Wolverhampton’s artisans including children experienced dreadful living and working conditions, amongst the worst in the Country. There is a routinely-peddled misconception that workers in the central villages of the Black Country did all the hard work, but this was not the case. Children in the town generally worked from the age of 8, in the mines and in the foundries, or as apprentices to screw-makers and locksmiths. They lived in appalling slums such as Carribee Island, where an average of ten people lived in ramshackle dwellings containing a single room just six-foot square, and without sanitation. The town’s appalling slum housing was repeatedly highlighted by concerned reporters, and Government investigators even found seven people in one bed and others sleeping underneath!

Carribee Island, shortly before its demolition.

The landmark 1843 ‘Hansard Report’ on the “Living and Working conditions of the Poor” following investigations the length and breadth of the Country over two years, highlighted Wolverhampton as the neighbourhood that required most attention within the entire Country.

Children in the town were described as ‘wretchedly-thin and resembling the shape of a grasshopper with blade-bones jutting out’. The report solemnly concluded “Many of these poor children are so oppressed by the circumstances in which they are placed, that they are even sunk below the consciousness of the misery of their condition”. The average age of death of Wolverhampton people in 1850 was just nineteen years and one month. There was a lot of suffering and terrible hardship in our town during the Industrial Revolution, as there was elsewhere of course. But it was the contribution of these poor suffering people that ultimately made this town great. Where there is muck there is brass of course.

My Finished Research

Available via Amazon or Waterstone’s Wolverhampton.

These are some of the details discussed and revealed in my book. People may be sceptical, I understand people believe what they may have been taught about the Black Country, but I would counter that by highlighting that newspaper archives and books from the critical Industrial Revolution of the mid 1800s were difficult or impossible to easily access until recent times. They reveal an accurate and very revealing picture of the prevalent view of the era. ‘Black Country Wolverhampton’ during the Industrial Revolution was an entirely different entity to the pre-industrial period, and also a different beast to the town experienced during the lifetime of any people alive today. When the Black Country first evolved back in the 1830s, it was an incredibly dirty and smoky industrial town with a reliance on coal and iron.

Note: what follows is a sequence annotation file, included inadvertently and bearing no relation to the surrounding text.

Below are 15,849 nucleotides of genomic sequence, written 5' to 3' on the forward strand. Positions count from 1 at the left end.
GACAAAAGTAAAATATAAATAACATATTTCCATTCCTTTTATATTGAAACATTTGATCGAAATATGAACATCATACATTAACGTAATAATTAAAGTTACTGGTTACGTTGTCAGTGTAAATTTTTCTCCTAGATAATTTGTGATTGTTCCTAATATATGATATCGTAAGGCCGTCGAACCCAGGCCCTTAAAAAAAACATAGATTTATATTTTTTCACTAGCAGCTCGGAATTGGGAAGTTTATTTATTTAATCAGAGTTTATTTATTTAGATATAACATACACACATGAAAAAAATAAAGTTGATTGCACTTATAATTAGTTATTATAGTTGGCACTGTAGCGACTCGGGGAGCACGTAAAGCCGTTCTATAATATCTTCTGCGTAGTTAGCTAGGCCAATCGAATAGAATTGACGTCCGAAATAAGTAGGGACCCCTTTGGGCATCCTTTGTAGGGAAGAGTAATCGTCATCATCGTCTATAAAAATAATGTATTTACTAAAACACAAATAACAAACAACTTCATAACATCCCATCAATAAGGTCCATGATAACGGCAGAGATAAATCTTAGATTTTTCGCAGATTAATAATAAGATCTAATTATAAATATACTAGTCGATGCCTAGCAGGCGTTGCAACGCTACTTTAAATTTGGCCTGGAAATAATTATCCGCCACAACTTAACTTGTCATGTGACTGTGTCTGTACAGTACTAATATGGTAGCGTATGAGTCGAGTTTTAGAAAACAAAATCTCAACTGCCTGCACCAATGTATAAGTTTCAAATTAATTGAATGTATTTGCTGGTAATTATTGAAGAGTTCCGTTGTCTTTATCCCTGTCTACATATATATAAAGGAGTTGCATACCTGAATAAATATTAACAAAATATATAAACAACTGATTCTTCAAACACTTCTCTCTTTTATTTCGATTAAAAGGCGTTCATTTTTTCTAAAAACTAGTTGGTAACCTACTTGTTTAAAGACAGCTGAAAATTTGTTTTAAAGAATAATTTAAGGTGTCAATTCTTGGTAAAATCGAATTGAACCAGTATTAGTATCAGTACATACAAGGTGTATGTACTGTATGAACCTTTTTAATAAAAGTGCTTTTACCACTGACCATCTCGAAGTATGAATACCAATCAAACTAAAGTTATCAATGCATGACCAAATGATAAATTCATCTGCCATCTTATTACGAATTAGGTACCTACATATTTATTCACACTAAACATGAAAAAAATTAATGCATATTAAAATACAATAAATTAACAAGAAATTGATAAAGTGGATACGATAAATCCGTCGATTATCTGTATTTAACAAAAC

My years of researching newspaper archives and books from the Industrial Revolution period between 1800 – 1880 culminated in my book ‘Ironopolis – Standing Up For Wolverhampton – Correctly Defining the Original Black Country – an analytical, evidence-based approach‘.

“Ironopolis” was the nickname given to the town by the Manchester-press reporting Queen Victoria’s infamous 1866 visit.

A Final Thought

Finally, without wishing to say “I told you so”, I find it interesting that the Black Country Society has produced a totally new and revamped website in recent months. There is now no reference to the Black Country being defined by the thick coal seam, instead as I concluded it my work, it was quite evidently so-named because of the industrial smog created by the iron industry. Wolverhampton was clearly a part of the ‘original Black Country’ and its original Capital.

‘Ironopolis’ contains the views of numerous sources, and it also looks in considerable detail at the iron and coal industry in the town, as well as the associated hardship and social conditions. I’m glad that the Black Country Society have changed their definition, as its aligns with the conclusions of the book, and perhaps gives it additional credibility.

Nick’s book is available at Waterstone’s in Wolverhampton, or via the Amazon link below (opens in a new tab).